My invention is a simple inexpensive removal tool for oil filter canisters which is effective in preventing the dripping of dirty oil from the filter canister during the removal process. In general my invention comprises a cup-shaped tool which fits over the oil filter canister, is of sufficient length to fully receive and enclose the oil filter canister, and is of sufficient diameter to create a clearance between the oil filter canister and the open top rim of the tool so that oil dripping from the oil filter canister during the removing operation falls into the tool rather than onto the floor or into the bilge of a boat. I provide a snug fit between my tool and the oil filter canister so that rotation of the tool rotates the oil filter canister to complete the removal operation once it has been loosened using a conventional oil filter wrench. The snug fit can be provided in a number of ways including (a) molding integral inwardly projecting ribs or flutes into the body of the cup-shaped tool, or (b) placing strips of elastomeric material in circumferentially spaced relationship along the inner surface of the tool body. Using these or other similar techniques the radial clearance between the tool body and the filter canister is maintained for the purpose of catching oil while, at the same time, a snug fit between the body and the oil filter canister is provided so that the oil filter canister is easily rotated for removal purposes.

BRIEF DESCRIPTION OF THE DRAWINGS

FIG. 1 is a perspective view of an oil filter canister removal tool according to the invention showing the relative size relationship between the tool and a typical oil filter canister.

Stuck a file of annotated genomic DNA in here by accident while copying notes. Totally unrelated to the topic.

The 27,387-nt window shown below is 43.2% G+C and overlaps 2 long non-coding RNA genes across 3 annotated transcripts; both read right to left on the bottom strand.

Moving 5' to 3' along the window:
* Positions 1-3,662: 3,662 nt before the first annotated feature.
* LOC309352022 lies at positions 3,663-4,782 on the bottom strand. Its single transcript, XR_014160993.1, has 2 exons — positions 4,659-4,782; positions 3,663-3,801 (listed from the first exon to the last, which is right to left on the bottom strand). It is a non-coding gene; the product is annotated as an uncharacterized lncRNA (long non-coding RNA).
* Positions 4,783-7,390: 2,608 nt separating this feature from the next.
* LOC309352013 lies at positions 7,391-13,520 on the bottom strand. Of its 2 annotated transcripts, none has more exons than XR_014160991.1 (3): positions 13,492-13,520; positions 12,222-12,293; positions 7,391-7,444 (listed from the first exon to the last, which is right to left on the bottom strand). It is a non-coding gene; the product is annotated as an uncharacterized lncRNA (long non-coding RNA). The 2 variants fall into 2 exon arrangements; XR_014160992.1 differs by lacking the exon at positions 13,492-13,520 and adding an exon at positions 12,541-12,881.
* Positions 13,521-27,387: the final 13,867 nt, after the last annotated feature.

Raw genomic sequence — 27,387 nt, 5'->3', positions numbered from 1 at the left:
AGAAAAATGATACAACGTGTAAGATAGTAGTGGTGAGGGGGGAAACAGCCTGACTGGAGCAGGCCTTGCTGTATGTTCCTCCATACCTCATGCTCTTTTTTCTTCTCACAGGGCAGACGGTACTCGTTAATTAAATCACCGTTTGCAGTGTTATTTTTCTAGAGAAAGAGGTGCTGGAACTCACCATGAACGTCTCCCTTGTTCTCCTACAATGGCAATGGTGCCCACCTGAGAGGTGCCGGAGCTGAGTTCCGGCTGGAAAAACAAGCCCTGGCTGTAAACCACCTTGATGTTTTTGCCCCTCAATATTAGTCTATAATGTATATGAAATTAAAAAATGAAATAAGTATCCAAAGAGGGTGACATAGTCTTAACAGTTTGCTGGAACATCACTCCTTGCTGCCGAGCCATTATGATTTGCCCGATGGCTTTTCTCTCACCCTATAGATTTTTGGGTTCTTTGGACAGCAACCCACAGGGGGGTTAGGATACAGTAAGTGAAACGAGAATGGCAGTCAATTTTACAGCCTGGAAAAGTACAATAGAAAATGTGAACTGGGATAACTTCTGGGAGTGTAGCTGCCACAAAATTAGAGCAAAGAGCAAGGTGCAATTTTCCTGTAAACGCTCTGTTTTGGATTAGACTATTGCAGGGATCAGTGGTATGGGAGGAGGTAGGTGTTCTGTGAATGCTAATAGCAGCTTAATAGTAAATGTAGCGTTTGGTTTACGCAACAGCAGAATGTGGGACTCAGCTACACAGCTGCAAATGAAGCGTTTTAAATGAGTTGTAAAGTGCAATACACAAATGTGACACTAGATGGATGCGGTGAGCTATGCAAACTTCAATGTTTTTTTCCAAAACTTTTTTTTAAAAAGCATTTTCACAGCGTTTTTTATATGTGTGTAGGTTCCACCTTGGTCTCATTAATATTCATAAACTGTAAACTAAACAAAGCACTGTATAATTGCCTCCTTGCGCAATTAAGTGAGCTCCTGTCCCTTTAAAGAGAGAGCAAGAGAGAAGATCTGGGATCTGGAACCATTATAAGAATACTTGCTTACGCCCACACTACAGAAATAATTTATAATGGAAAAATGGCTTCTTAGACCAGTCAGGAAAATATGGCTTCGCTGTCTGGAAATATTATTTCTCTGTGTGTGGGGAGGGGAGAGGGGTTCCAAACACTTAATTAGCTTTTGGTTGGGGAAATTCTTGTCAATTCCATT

FIG. 2 is a sectional view through the tool of FIG. 1 along the section line 22.

FIG. 3 is a side view partly in section of the tool of FIG. 1 in association with an oil filter canister during a removal process.

FIG. 4 is a perspective view of a first alternative embodiment of my invention.

FIG. 5 is a perspective view of a second alternative embodiment of my invention.

DETAILED DESCRIPTION OF THE ILLUSTRATIVE EMBODIMENTS

Referring now to FIGS. 1–3, a drip-catching removal tool 10 for an oil filter canister 18 is shown to comprise a cup-shaped body 12 having an enlarged diameter band portion 14 near the top rim 15 as well as a plurality of longitudinally extending, circumferentially spaced, inwardly projecting ribs or flutes 16 formed therein. The body 12, in combination with the rim band 14, is of sufficient length so as to fully receive and enclose the body of a conventional oil filter canister 18. The diameter of the body 12, except for the inwardly projecting flutes 16, is of sufficient diameter so as to create a radial clearance or gap between the filter canister 18 and the inner surface of the body 12. The band 14 is stepped out from the body 12 approximately ⅛ to 3/16 of an inch to create additional clearance for the catching of oil drips as best shown in FIG. 3. The flutes or ribs 16 project inwardly by a sufficient amount to fit snugly against the body of the oil filter canister 18 so that rotation of the tool 10, once the filter canister 18 has been loosened relative to the engine block 22, can be easily effected relative to the threaded stud 24 until the canister 18 can be fully separated from the engine block 22.

The oil filter canister 18 is typically cylindrical in shape and may or may not have facets 20 adjacent the outer end to receive an oil filter wrench.

As shown in FIG. 3, I have found that the tool 10 is very effective in catching oil drips which inevitably flow from a used oil filter canister 18 during the removal operation. This is due in part to the fact that oil filters are mounted on engine blocks such as block 22 at an angle and also due in part to the fact that the oil filter canister is full of used oil at the time the removal process is performed.

I prefer to make my tool 10 out of plastic and I have found that a suitable plastic is one of the EPDM elastomers because it is commonly available and relatively soft such that the ribs or flutes 16 provide a good grip on the outer surface of the oil filter canister 18.